Meg and I ran into Miss Betsy down at Peet’s coffee this past weekend. She was the preschool teacher for all three of our children. But to say that she was just a preschool teacher misses the whole point. This short, diminutive, cheerful woman with the bright eyes is connected to the deepest and most powerful things in life. Since those pre-school days, everytime I see her I ask her when she is going to write her book. And every time, she just laughs warmly as if to say what a silly notion. That’s Miss Betsy.
She is enjoying her retirement now, after some 30 plus years running Central Preschool on H Street in East Sac. Her preschool was so popular that you had to get your kid on the list the moment you knew you were pregnant...if not before. The mechanics of the school really weren’t that different than other schools--she and her staff offered great activities in a warm, happy, nurturing place designed to allow the kids to prosper.
The thing that made her different is more subtle, something that you might overlook if you weren’t paying attention. It was about the way she regarded those kids, the specific way she cared for her charges. There were only a few occasions when she would address the group of parents, like at the end-of-year celebration or the annual pageant. When she did, she always made sure to say that we should try to let the kids be who they are. Seems overly simple, right? Until you start to think about that statement, unpack it, and notice how much of what she did was based on it.
Parents today, especially affluent parents, like in East Sac, go to great lengths to shape their kids, to set up the perfect sequence of experiences that will result in a successful person. This is all well-meaning and good. Except that in recent years this has turned excessive. The helicopter parent, the Tiger Mom, the intense sports dad are now common in our culture. These uber parents cross the line--their parenting becomes excessive, controlling and potentially stifling. With our kids currently in high school I have seen this phenomenon first hand, on a daily basis for the last many years. Often it’s subtle, and sometimes not so much.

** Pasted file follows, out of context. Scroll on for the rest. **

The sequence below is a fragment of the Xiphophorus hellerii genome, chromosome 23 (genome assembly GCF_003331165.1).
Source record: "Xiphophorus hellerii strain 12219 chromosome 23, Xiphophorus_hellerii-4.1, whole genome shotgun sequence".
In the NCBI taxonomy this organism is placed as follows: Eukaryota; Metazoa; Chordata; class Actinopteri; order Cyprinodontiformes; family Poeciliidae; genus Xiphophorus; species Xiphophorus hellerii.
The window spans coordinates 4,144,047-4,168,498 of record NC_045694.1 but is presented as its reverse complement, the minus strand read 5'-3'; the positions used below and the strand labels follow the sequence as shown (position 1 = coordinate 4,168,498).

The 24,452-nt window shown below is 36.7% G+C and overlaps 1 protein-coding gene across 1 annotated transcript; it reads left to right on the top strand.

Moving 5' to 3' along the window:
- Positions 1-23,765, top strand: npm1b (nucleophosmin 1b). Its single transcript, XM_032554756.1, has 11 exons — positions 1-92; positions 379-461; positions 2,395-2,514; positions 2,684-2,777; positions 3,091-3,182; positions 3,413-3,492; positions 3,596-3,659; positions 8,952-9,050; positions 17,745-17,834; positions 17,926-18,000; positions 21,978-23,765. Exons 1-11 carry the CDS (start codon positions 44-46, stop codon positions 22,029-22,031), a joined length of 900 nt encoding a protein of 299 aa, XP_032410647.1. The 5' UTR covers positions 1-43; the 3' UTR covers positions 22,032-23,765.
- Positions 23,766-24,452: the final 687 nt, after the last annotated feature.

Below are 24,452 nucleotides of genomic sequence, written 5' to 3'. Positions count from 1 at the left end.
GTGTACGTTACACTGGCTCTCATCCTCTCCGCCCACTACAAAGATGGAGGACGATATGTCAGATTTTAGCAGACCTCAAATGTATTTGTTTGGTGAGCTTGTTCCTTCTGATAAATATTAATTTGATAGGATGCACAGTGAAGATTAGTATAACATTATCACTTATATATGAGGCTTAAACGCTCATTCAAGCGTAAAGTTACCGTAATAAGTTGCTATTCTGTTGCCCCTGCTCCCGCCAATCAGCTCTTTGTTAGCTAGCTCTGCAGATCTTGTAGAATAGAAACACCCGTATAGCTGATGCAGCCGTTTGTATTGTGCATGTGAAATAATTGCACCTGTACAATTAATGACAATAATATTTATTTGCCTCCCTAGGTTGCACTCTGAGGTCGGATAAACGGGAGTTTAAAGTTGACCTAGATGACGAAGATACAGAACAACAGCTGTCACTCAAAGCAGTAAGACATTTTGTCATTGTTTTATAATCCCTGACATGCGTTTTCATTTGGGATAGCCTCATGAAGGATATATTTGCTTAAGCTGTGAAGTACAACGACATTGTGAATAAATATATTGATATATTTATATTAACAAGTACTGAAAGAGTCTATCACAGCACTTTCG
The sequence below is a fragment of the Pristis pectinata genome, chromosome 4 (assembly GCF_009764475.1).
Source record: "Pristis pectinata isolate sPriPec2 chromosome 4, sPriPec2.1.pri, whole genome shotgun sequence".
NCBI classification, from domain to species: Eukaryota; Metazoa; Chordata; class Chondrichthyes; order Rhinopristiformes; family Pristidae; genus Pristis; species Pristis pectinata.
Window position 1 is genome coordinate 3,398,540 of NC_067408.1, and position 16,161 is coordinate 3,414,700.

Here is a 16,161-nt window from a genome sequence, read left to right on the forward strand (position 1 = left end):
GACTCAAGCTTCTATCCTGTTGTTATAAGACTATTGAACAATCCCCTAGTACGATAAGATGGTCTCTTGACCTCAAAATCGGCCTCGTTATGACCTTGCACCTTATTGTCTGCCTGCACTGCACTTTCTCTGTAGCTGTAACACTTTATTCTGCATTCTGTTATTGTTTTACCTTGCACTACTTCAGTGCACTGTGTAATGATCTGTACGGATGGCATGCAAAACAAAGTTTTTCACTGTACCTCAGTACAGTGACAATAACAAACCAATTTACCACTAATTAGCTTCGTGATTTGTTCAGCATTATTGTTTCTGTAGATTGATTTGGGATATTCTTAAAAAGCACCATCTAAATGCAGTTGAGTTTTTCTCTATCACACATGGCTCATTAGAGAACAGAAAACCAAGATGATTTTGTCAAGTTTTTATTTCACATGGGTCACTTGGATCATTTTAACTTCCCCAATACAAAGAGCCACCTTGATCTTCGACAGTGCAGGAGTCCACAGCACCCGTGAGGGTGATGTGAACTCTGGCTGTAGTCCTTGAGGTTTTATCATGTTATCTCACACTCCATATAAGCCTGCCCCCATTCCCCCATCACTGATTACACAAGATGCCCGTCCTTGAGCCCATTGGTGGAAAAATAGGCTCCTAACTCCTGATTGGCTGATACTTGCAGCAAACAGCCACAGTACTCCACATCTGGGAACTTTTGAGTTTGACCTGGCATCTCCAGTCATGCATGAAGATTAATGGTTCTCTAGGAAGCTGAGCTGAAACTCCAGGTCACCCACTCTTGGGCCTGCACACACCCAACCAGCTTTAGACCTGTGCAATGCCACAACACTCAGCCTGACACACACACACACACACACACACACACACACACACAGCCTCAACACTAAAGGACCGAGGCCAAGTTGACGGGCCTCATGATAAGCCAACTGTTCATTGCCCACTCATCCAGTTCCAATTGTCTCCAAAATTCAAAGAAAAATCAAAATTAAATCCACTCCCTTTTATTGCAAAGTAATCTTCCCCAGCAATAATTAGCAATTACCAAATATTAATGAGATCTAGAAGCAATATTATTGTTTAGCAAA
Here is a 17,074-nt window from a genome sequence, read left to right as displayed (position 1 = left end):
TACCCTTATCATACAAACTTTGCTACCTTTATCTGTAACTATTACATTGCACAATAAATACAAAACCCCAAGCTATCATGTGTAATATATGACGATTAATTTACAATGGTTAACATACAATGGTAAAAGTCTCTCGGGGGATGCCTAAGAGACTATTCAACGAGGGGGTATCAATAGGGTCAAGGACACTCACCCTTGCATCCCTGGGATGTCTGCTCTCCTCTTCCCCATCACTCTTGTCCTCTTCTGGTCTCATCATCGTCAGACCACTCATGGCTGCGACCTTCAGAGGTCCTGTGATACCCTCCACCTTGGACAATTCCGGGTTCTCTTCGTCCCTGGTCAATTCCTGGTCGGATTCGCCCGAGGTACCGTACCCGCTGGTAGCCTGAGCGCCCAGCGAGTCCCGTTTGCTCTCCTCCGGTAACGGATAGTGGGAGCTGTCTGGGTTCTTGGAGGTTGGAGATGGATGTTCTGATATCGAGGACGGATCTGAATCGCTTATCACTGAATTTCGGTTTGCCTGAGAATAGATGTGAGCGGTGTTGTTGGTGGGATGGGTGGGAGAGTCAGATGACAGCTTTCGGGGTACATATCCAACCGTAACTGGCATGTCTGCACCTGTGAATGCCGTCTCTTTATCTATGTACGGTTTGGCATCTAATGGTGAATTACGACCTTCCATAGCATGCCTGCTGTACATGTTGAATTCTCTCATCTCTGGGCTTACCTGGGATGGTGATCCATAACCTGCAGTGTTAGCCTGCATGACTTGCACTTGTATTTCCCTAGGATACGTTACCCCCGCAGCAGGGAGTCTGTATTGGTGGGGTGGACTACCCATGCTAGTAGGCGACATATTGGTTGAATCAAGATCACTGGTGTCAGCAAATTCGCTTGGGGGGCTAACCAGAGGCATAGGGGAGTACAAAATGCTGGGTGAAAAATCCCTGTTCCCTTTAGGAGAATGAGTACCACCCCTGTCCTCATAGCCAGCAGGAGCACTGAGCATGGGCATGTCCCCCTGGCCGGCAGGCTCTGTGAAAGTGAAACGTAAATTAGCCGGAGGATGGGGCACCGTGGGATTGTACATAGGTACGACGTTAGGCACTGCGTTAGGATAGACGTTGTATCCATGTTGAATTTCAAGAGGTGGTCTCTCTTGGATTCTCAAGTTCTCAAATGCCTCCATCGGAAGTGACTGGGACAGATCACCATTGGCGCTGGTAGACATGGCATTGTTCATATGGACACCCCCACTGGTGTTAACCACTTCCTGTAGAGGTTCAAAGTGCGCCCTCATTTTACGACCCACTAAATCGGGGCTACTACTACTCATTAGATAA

In thinking about this particular preschool teacher, I’ve managed to bump into bigger things that lie just below the surface of parenting.
In thinking about this particular preschool teacher, I’ve managed to bump into bigger things that lie just below the surface of parenting: hubris and triumphalism, the Western bias toward active solutions--crushing the rock instead of going around it. The whole nature/nurture dynamic. Without realizing it, Miss Betsy was intimately involved in this classic academic paradox.
It’s one of the hardest balances as a parent, knowing when to intervene and when to stand down and let life take its course. With my teenagers I am confronted by this dilemma on a daily basis. More and more, I am trying to learn the difficult task of standing down, of letting them make their own decisions, their own arguments, their own mistakes.
Who doesn’t need a little circle time, right? She agreed, gracefully weathering my latest attempt to connect her with larger philosophical points. But it really is true, that we grownups can all learn something from Miss Betsy.
When we were finishing up our chat at the coffee shop I was telling Miss Betsy about my corporate gig, and I mentioned how we could use some of her wisdom at work. Who doesn’t need a little circle time, right? She agreed, gracefully weathering my latest attempt to connect her with larger philosophical points. But it really is true, that we grownups can all learn something from Miss Betsy: how to keep our aspiration in check in a society that prizes aspiration. How to temper the instinct to control things, lest things end up controlling us. Lessons come from lots of places, and in all shapes and sizes, including from this little woman. By way of a true heart she has managed to strike this difficult balance, maybe the true measure of the success that we’re all chasing after so madly.
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